Jul 2, 2008

The Nirmal Shekar Column

Jie Zheng’s fantastic run continues
Nirmal Shekar
Williams siblings through to the last four; Paes-Dlouhy pair in semifinals
London: All the arguments were about the pronunciation of her name; there was none whatsoever about the quality of her game.
Jie Zheng. Get that name right. And, more importantly, get the pronunciation right: it is Zhehng Jee, according to the Associated Press pronunciation guide.
The Chinese, of course, put the family name ahead of a person’s given name and Jie is the name to remember. You are going to hear a lot of it in the weeks to come, especially with the Olympic Games in Beijing around the corner.
On a blazing afternoon in the 122nd Wimbledon championships, Jie, world ranked 133, plotted her way past the big-hitting but erratic Czech teenager Nicole Vaidisova 6-2, 5-7, 6-1 in the quarterfinals to become the first ever Chinese woman to get to the singles semifinals of a Grand Slam event.
The 5ft 4in, 24-year old from Chengdu has sneaked in for a place in history sooner than the BBC commentators can learn to get the pronunciation of her name right.
Jie now has the onerous task of trying to get past Serena Williams. The two-time champion outplayed Agnieszka Radwanska 6-4, 6-0 in another quarterfinal match.
Vaidisova battled back after a poor start to take the second set but Jie broke to 3-1 in the decider and then raced to the finish.
“It is unbelievable. I never thought I would be in the Wimbledon semifinals,” Jie. “These two weeks are the best of my life.”
Jie, who missed most of the 2007 season because of ankle injury in her left leg, got into the tournament on a wild card.Venus through
There is a “been-there, seen-that, done-that” sort of philosophical air about Venus Williams these days, especially if you happen to base your judgement on the volleys and lobs traded at post match press conferences.
But make no mistake. This woman still retains her hunger for the big ones — not the least the Venus Rosewater dish, a trophy she has lifted on four occasions on the centre court at Wimbledon.
Physically a little below her best, and insisting it was merely a case of her body needing some "maintenance", Venus powered to a 6-4, 6-3 victory over Tamarine Tanasugarn of Thailand to make the semifinals.Surviving a slump
The four-time champion will play a first-time semifinalist from Russia, Elena Dementieva, on Thursday. Dementieva, seeded five, survived second set hiccups to beat her countrywoman Nadia Petrova 6-1, 6-7(6), 6-3.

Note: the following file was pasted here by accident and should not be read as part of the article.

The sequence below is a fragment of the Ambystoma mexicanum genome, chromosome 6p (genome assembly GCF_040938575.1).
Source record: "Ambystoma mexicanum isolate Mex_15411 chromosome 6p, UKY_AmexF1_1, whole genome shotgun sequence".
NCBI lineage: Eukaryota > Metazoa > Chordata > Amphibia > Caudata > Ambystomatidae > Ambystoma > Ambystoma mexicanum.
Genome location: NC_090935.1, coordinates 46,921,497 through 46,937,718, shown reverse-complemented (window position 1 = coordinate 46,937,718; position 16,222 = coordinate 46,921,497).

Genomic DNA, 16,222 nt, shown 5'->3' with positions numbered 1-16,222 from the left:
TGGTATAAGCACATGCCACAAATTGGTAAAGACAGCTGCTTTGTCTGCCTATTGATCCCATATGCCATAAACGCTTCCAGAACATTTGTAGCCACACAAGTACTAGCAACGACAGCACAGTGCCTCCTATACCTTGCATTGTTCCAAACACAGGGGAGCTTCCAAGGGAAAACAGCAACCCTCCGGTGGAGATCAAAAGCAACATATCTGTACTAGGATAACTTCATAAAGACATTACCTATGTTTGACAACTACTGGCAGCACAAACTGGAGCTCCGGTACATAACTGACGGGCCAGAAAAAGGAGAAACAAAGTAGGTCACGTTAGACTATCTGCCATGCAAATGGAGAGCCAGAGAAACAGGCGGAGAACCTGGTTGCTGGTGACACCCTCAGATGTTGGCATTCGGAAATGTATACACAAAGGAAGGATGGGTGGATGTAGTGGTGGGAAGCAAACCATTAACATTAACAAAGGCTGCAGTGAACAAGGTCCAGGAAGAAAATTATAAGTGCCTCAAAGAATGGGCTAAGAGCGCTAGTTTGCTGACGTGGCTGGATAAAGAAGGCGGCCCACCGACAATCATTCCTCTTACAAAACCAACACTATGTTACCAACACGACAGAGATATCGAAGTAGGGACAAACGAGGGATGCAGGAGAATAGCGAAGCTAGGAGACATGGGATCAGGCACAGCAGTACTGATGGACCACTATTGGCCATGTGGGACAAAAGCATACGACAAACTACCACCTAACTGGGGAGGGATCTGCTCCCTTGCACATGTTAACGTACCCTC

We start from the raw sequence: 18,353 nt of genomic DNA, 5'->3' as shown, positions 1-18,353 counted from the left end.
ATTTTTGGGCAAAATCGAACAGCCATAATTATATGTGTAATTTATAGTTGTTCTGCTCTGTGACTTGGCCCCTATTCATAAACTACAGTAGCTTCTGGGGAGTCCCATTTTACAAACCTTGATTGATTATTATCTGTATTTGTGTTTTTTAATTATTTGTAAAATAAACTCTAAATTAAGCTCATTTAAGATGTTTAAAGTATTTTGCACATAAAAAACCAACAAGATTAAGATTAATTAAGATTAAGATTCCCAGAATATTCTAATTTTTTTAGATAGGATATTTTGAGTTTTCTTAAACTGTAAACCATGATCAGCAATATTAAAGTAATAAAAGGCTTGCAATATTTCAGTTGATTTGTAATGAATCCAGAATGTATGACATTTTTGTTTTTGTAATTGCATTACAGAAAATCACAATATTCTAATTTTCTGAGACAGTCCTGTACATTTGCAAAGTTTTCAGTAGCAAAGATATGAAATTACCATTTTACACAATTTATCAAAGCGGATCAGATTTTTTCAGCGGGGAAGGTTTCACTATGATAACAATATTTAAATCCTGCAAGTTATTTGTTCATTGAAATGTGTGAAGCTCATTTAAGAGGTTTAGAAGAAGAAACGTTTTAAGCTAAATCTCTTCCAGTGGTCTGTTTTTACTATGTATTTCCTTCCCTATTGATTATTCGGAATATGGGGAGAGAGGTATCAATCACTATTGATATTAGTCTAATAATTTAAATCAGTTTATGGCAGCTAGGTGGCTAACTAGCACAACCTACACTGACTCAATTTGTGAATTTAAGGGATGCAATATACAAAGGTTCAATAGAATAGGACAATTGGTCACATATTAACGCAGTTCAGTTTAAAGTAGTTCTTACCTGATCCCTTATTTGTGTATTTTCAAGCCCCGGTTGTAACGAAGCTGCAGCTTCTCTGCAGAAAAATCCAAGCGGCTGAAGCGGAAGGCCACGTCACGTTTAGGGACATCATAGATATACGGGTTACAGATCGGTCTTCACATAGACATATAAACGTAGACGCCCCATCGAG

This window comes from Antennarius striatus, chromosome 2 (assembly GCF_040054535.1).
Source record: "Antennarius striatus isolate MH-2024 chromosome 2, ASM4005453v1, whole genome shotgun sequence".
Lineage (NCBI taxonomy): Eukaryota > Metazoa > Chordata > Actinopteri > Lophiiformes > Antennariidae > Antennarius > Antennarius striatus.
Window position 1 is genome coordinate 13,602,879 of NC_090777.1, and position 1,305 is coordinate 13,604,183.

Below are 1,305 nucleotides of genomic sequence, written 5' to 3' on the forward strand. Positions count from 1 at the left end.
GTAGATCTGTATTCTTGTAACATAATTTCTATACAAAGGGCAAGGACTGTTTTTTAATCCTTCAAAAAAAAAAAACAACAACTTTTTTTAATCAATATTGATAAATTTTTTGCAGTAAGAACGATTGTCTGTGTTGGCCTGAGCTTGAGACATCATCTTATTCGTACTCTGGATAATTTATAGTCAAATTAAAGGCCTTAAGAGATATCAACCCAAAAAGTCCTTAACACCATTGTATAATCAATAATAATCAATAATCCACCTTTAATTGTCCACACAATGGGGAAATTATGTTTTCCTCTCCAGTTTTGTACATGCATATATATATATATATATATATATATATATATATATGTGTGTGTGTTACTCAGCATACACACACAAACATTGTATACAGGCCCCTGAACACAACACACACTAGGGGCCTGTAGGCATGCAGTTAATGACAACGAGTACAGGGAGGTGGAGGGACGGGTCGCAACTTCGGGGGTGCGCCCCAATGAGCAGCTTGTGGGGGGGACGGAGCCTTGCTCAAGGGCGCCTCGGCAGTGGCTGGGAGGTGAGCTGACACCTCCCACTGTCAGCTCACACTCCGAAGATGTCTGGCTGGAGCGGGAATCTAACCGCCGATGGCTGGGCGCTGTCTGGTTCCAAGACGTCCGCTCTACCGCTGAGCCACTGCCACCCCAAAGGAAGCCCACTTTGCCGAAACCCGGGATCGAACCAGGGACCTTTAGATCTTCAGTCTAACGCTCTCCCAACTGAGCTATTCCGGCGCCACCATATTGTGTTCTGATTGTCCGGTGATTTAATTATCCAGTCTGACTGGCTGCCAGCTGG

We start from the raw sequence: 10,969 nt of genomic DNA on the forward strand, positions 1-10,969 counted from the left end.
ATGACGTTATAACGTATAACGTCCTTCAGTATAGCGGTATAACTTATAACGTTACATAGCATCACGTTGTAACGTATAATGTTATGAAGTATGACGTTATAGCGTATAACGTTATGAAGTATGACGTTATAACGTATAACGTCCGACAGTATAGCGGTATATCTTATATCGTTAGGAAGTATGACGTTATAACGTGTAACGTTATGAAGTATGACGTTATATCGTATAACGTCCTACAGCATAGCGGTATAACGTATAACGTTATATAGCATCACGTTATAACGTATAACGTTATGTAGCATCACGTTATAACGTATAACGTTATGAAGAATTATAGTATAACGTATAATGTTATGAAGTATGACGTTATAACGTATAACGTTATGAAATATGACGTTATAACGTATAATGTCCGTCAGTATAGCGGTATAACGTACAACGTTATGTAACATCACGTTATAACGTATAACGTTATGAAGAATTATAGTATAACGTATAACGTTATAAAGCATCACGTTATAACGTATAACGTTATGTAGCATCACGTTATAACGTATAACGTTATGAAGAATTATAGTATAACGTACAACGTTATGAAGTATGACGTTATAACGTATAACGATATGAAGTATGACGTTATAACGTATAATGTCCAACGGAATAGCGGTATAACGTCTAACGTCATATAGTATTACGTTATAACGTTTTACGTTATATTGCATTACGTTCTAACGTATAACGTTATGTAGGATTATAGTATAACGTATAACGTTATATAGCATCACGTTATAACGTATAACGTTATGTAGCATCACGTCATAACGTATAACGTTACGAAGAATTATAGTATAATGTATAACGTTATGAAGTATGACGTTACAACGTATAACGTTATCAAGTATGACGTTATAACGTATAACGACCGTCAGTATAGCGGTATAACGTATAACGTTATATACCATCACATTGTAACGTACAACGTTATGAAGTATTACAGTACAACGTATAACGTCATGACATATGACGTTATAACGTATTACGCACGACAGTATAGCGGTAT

Dementieva was led away from victory’s doors by a mind that was playing tricks, abetted, of course, by an opponent who was desperately trying to gain a foothold.
Leading 6-1, 5-1, and then up 6-4 in the second set tiebreak (two matchpoints), Elena was forced into a third set. But she opened up a 3-0 lead in the decider and then closed out the match on her third matchpoint with a crosscourt forehand.Paes at his best
Leander Paes blanketed the net with tremendous anticipation and acrobatic skills while his Czech partner Lukas Dlouhy served superbly when the chips were down as the ninth seeded pair outplayed the third seeded Israelis Jonathan Erlich and Andy Ram 6-3, 6-3, 6-3 to storm into the semifinals of the men’s doubles event.
On an Indian summer’s day at the All England Lawn Tennis Club, Paes and Dlouhy were in irresistible form against the accomplished Israeli pair. They faced eight breakpoints in three sets but saved every one of them while converting four of the six they had in their favour.Superb at the net
But it was at the net that the masterly Paes made all the difference as he and Dlouhy won 45 of 70 net points in a match in which the Israelis just did not return well enough when they had the opportunity to break serve.
A Paes forehand down the middle found the first break for the ninth seeds in the sixth game of the first set. From there, they never looked back, breaking their opponents in the fifth and ninth games of the second set and going up 2-0 with a break in the second game of the third.
After an hour and 46 minutes on the sun splashed No.2 court, Dlouhy served out the match.
Paes and Dlouhy will now play the second seeds, Daniel Nestor (Canada) and Nenad Zimonjic (Serbia) in the semifinals.Sania-Mattek advance
India’s Sania Mirza brought up one of her best moments at Wimbledon late on Monday evening as she went through to the quarterfinals in the company of her American partner Bethanie Mattek. Sania and Mattek fought back from a set down, levelled the match, and then opened up a 2-0 lead when their opponents, Akgul Amanmuradova from Uzbekistan and Darya Kustova from Belarus conceded the match.
Sania and Mattek won 4-6, 6-4, 2-0 and they will now play the Williams sisters, Serena and Venus.

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